Hello everyone, it’s been a long time since I posted. I was busy with work, then busy with all the Christmas lead-up stuff, and then I went away. But now that life has settled down, I’m going to start blogging again.
I’ve also decided to make a few changes to the blog. I’m going to move beyond just writing recipes to write some posts about life with CF (and life in general).
I’m also going to post weekly meal plans, to show how I balance my dietary needs with Lachie’s over the course of a week. As you can see, I don’t make two versions of every meal. Lunches, and the dinners where we don’t eat the same thing also play a big part in ensuring that we both eat the way we’re supposed to. If I make a light meal for dinner, the leftovers will become my lunches, and if it’s a heavier meal, the leftovers become his lunches.
Meal plan – Summer plan 1
- Brunch – Toast with avocado, smoked salmon and saganaki. Lachie also had a mango smoothie.
- Dinner – Barbecued salmon and green vegetables (recipe to follow soon)
- Lunch – Tess: DIY instant soup pot (recipe to follow); Lachie: Rendang curry and rice.
- Dinner – Thai beef salad with chilli garlic dressing (recipe to follow)
- Lunch – Tess: Leftover beef salad; Lachie: Chicken korma and rice.
- Snacks – hummus and carrot sticks
- Dinner – French onion and lentil soup (recipe to follow) and radish salad
- Lunch – DIY instant soup pot
- Snacks – hummus and radish sticks
- Dinner – Out
- Lunch – Tess out; Lachie: Chicken korma and rice
- Dinner – Honey soy chicken and red cabbage
- Lunch – Tess: DIY instant soup pot; Lachie: Chicken korma and rice
- Snacks – hummus and radish sticks
- Dinner – Tess: Chinese omelette and stir-fried veggies. Lachie: Leftover honey soy chicken
- Lunch – Tess: DIY instant soup pot; Lachie: Leftover onion soup with cheese.
- Dinner – Out.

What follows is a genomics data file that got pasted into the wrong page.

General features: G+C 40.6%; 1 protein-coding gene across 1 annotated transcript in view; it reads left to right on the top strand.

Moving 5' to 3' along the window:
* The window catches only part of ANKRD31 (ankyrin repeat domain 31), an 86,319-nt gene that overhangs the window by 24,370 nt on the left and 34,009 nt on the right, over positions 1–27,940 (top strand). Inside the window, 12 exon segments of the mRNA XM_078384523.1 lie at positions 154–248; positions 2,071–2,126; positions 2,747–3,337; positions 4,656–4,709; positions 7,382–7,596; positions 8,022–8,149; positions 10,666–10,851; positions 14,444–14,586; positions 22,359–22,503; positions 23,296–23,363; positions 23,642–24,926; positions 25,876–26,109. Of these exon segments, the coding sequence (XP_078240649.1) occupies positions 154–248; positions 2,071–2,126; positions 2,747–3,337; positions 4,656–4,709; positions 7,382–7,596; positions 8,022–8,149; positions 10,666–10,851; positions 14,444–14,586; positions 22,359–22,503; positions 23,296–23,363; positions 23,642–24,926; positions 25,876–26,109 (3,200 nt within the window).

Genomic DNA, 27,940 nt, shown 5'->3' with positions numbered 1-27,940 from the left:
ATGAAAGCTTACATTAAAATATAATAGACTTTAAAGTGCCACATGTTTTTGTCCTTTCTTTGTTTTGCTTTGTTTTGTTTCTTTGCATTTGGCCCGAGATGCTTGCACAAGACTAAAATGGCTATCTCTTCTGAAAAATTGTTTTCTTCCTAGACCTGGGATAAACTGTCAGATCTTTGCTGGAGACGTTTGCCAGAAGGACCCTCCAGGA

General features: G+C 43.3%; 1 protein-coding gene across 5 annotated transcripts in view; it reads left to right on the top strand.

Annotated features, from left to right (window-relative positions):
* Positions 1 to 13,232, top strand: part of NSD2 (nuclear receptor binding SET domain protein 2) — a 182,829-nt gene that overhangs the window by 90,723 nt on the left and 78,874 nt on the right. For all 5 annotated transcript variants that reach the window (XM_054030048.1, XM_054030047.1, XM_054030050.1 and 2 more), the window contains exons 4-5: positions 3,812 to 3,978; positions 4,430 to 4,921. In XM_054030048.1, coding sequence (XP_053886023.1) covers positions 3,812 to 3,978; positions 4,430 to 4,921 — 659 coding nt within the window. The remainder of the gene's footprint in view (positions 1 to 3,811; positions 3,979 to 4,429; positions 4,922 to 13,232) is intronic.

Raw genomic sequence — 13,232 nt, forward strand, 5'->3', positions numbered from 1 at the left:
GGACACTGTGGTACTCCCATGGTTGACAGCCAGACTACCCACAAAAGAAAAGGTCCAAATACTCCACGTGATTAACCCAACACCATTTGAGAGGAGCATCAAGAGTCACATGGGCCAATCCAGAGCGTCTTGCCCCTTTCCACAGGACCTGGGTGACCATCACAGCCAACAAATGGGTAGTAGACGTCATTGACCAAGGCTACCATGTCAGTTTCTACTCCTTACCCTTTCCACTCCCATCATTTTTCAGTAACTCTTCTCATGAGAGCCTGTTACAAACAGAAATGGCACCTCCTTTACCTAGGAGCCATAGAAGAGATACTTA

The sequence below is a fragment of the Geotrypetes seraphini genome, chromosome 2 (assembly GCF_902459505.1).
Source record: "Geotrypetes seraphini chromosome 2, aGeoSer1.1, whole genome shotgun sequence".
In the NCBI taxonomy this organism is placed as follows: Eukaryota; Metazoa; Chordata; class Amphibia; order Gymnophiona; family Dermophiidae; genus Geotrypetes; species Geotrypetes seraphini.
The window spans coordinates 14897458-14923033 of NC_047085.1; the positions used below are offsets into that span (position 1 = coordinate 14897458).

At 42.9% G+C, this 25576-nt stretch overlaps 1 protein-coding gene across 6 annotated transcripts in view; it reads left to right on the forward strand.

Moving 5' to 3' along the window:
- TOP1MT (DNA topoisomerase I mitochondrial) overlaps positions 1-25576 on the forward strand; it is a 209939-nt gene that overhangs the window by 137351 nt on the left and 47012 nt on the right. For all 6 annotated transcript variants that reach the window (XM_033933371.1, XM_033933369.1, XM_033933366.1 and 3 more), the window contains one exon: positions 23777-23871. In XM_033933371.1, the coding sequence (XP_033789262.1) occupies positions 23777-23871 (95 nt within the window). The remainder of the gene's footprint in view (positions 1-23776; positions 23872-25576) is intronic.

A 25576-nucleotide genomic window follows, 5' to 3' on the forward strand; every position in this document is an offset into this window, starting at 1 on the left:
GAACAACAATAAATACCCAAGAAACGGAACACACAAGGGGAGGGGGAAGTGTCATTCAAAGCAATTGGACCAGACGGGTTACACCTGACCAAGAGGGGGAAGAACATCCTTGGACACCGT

I thought I’d share something a bit personal for once. About two years ago, I’d just started going out with Lachie. I knew he had a disease called cystic fibrosis, and I knew he had to take a bunch of medicines every day. (I also knew that the need to do physio every night put something of a dampener on a new romance …) But that was all I knew. I didn’t realise how serious it was. That changed after his second clinic visit into the relationship. He’d been feeling unwell (more so than he’s let on to me), and his weight and lung function were down a bit, so he and his doctor had decided he should be hospitalised. I hadn’t realised that was a possibility, so when he called me to tell me this, I freaked. Even though he tried to make it sound like a routine thing, it didn’t feel that way to me. I didn’t know how worried to be, so I went for expecting the worst. When I got home that night, I handled the whole thing very maturely. I drank a bottle of wine and then started googling cystic fibrosis. Big mistake. As far as conversations with new partners go, ‘Wikipedia says you have ten years to live, and also can’t have children. Is that true?’ isn’t a fun one. Later I found out that the life expectancy figures were out of date. Still later someone explained that numbers like that were a lagging indicator, and Lachie would probably be better than that. Eventually I stopped stressing about every clinic, and started focusing on the stuff I could do to help. But that first night, when I was alone, and drunk, and first realising just how sick he was, was awful. I guess the point of all this is – I know it can be hard to talk about your illness. But sometimes it’s better if the people you care about learn about it from you.